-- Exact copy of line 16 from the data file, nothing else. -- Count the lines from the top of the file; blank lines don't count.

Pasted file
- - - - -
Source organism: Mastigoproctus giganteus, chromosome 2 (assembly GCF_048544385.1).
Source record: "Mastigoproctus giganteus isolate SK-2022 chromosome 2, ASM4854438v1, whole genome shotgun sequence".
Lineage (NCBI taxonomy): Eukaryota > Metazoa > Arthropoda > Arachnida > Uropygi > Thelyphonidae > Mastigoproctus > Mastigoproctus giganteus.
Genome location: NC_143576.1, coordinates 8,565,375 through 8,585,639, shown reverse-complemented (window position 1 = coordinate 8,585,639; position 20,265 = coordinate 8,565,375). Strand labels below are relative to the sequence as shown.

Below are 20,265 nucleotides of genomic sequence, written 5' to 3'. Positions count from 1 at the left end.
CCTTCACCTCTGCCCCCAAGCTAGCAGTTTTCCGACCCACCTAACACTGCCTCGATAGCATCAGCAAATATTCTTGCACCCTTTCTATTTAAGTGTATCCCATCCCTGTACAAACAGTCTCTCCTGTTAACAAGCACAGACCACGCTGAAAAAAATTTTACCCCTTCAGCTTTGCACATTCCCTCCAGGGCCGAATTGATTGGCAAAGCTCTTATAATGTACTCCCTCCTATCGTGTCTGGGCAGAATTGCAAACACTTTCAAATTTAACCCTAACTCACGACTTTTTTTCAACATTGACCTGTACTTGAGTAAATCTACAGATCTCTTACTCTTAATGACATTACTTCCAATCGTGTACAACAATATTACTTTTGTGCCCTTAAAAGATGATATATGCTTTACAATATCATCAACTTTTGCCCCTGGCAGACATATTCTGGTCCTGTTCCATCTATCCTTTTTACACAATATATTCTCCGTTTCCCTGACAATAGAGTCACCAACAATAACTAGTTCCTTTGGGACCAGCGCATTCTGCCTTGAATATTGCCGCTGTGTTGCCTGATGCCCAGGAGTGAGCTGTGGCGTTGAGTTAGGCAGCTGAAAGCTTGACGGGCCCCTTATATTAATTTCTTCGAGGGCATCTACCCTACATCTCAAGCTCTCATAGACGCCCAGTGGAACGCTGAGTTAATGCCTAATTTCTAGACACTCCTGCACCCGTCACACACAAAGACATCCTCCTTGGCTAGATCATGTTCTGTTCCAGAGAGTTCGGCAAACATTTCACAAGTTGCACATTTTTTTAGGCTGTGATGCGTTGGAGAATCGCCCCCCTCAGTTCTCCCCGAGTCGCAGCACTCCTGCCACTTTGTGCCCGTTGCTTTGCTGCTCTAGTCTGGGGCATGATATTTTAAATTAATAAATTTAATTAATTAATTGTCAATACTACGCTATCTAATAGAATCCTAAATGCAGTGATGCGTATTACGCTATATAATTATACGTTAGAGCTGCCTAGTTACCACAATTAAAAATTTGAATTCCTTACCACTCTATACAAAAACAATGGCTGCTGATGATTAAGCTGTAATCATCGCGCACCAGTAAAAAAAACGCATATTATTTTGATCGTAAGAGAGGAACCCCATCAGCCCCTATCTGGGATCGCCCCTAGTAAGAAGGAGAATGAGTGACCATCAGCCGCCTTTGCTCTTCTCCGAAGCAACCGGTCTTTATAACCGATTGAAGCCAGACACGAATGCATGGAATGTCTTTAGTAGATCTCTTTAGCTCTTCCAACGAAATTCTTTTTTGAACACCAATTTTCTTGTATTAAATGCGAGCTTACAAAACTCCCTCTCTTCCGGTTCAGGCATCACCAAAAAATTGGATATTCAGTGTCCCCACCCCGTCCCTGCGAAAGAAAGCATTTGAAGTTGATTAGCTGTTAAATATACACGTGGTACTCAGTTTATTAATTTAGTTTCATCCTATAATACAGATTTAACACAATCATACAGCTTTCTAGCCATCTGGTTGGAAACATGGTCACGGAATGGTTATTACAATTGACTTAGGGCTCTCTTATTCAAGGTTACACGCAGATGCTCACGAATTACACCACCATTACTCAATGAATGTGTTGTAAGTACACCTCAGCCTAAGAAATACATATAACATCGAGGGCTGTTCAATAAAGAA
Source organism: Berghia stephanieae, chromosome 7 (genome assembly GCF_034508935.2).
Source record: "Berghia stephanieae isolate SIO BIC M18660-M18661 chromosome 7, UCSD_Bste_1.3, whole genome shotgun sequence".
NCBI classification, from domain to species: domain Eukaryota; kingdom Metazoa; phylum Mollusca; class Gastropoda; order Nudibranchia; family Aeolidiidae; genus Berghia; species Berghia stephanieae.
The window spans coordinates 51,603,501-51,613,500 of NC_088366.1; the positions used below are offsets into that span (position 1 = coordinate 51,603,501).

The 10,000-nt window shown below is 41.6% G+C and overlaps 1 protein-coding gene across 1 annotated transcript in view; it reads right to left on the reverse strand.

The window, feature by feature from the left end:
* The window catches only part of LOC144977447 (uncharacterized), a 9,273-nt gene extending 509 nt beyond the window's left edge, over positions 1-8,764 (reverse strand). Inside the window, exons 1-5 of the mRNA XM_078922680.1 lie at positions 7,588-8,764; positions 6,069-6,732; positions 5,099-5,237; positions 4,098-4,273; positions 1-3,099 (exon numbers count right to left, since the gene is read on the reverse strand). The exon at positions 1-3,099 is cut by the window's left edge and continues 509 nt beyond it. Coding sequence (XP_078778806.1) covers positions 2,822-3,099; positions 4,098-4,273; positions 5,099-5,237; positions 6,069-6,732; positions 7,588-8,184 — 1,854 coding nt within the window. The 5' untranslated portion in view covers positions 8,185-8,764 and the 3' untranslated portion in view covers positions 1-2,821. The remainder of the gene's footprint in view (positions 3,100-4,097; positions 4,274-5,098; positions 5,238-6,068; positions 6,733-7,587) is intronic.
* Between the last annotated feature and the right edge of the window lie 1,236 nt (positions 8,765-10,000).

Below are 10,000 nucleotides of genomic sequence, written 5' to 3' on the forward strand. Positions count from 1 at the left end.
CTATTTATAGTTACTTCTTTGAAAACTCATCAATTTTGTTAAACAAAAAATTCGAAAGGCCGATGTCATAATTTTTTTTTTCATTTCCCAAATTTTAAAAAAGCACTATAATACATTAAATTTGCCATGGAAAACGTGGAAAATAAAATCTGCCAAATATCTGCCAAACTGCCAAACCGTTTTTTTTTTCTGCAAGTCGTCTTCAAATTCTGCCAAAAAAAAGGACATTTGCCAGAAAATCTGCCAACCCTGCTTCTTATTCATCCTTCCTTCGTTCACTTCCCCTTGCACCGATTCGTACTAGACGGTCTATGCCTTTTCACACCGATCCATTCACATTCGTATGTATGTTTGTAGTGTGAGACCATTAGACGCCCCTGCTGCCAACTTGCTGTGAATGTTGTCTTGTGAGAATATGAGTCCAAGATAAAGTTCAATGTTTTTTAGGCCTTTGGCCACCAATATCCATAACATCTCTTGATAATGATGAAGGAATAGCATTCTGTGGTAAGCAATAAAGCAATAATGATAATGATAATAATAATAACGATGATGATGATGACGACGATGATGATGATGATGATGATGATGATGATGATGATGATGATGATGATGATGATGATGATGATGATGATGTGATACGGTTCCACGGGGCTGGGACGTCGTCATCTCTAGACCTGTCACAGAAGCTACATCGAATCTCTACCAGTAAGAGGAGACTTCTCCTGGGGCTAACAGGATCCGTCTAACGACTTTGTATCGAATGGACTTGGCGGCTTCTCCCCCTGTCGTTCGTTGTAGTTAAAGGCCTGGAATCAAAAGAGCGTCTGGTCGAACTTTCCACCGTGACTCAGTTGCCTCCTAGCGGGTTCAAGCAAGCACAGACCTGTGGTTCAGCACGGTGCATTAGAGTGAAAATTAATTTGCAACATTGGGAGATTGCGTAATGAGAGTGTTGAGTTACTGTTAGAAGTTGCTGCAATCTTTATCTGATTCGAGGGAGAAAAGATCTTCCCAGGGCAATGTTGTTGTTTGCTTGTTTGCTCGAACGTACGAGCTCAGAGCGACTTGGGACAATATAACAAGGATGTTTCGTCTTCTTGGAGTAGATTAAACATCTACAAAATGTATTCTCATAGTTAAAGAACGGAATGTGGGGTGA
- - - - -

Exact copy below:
CTATTTATAGTTACTTCTTTGAAAACTCATCAATTTTGTTAAACAAAAAATTCGAAAGGCCGATGTCATAATTTTTTTTTTCATTTCCCAAATTTTAAAAAAGCACTATAATACATTAAATTTGCCATGGAAAACGTGGAAAATAAAATCTGCCAAATATCTGCCAAACTGCCAAACCGTTTTTTTTTTCTGCAAGTCGTCTTCAAATTCTGCCAAAAAAAAGGACATTTGCCAGAAAATCTGCCAACCCTGCTTCTTATTCATCCTTCCTTCGTTCACTTCCCCTTGCACCGATTCGTACTAGACGGTCTATGCCTTTTCACACCGATCCATTCACATTCGTATGTATGTTTGTAGTGTGAGACCATTAGACGCCCCTGCTGCCAACTTGCTGTGAATGTTGTCTTGTGAGAATATGAGTCCAAGATAAAGTTCAATGTTTTTTAGGCCTTTGGCCACCAATATCCATAACATCTCTTGATAATGATGAAGGAATAGCATTCTGTGGTAAGCAATAAAGCAATAATGATAATGATAATAATAATAACGATGATGATGATGACGACGATGATGATGATGATGATGATGATGATGATGATGATGATGATGATGATGATGATGATGATGATGATGATGTGATACGGTTCCACGGGGCTGGGACGTCGTCATCTCTAGACCTGTCACAGAAGCTACATCGAATCTCTACCAGTAAGAGGAGACTTCTCCTGGGGCTAACAGGATCCGTCTAACGACTTTGTATCGAATGGACTTGGCGGCTTCTCCCCCTGTCGTTCGTTGTAGTTAAAGGCCTGGAATCAAAAGAGCGTCTGGTCGAACTTTCCACCGTGACTCAGTTGCCTCCTAGCGGGTTCAAGCAAGCACAGACCTGTGGTTCAGCACGGTGCATTAGAGTGAAAATTAATTTGCAACATTGGGAGATTGCGTAATGAGAGTGTTGAGTTACTGTTAGAAGTTGCTGCAATCTTTATCTGATTCGAGGGAGAAAAGATCTTCCCAGGGCAATGTTGTTGTTTGCTTGTTTGCTCGAACGTACGAGCTCAGAGCGACTTGGGACAATATAACAAGGATGTTTCGTCTTCTTGGAGTAGATTAAACATCTACAAAATGTATTCTCATAGTTAAAGAACGGAATGTGGGGTGA